Here’s a great article at the WSJ by Burton Malkiel, author of A Random Walk Down Wall Street and Chief Investment Officer of Wealthfront. Malkiel provides two strategies that might be worth considering in an overpriced world saying:
“What, then, can an investor do to control risk? The two strategies that work are broad diversification and rebalancing.”
Here’s an excerpt from that article:
Historically, the Chinese market has been relatively isolated from international investors, but much is changing there now, making China virtually impossible for the diversified investor to ignore. Earlier this year, CNBC pointed to signs that Chinese regulators may start easing up on their scrutiny of companies after months of clamping down on tech firms. That Read More
What should an investor do when all asset classes appear overpriced? The 10-year U.S. Treasury bond currently yields about 2.6%, much lower than the 5% historical average and only slightly higher than the Federal Reserve’s 2% inflation target. Yields of lower-quality bonds are unusually meager compared with those of traditionally safe Treasurys.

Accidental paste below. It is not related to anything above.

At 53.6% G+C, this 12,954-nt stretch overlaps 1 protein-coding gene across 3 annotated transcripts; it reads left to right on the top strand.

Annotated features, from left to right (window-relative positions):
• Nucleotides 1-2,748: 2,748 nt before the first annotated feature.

For equities, the cycle-adjusted price/earnings ratio, or CAPE—the valuation metric that does the best job in predicting future 10-year rates of return—is about 34. That’s one of the highest valuations ever, exceeded only by the readings in 1929 and early 2000, prior to crashes. Today’s CAPE suggests that the 10-year equity rate of return will be barely positive.
Investors have reason to worry, but they need to be aware of two basic facts. First, no valuation metric can dependably forecast the future. CAPEs were unusually high in the mid-1990s, and Alan Greenspan gave his famous “irrational exuberance” speech in late 1996. An investor who bought equities then and held on would have enjoyed a generous 8.5% annual return despite the punishing bear market of the early 2000s. CAPEs were close to 30 at the start of 2017, prompting many market gurus to say stocks were overvalued. The S&P 500 index returned 19% in 2017.
You can read the full article at the WSJ here.
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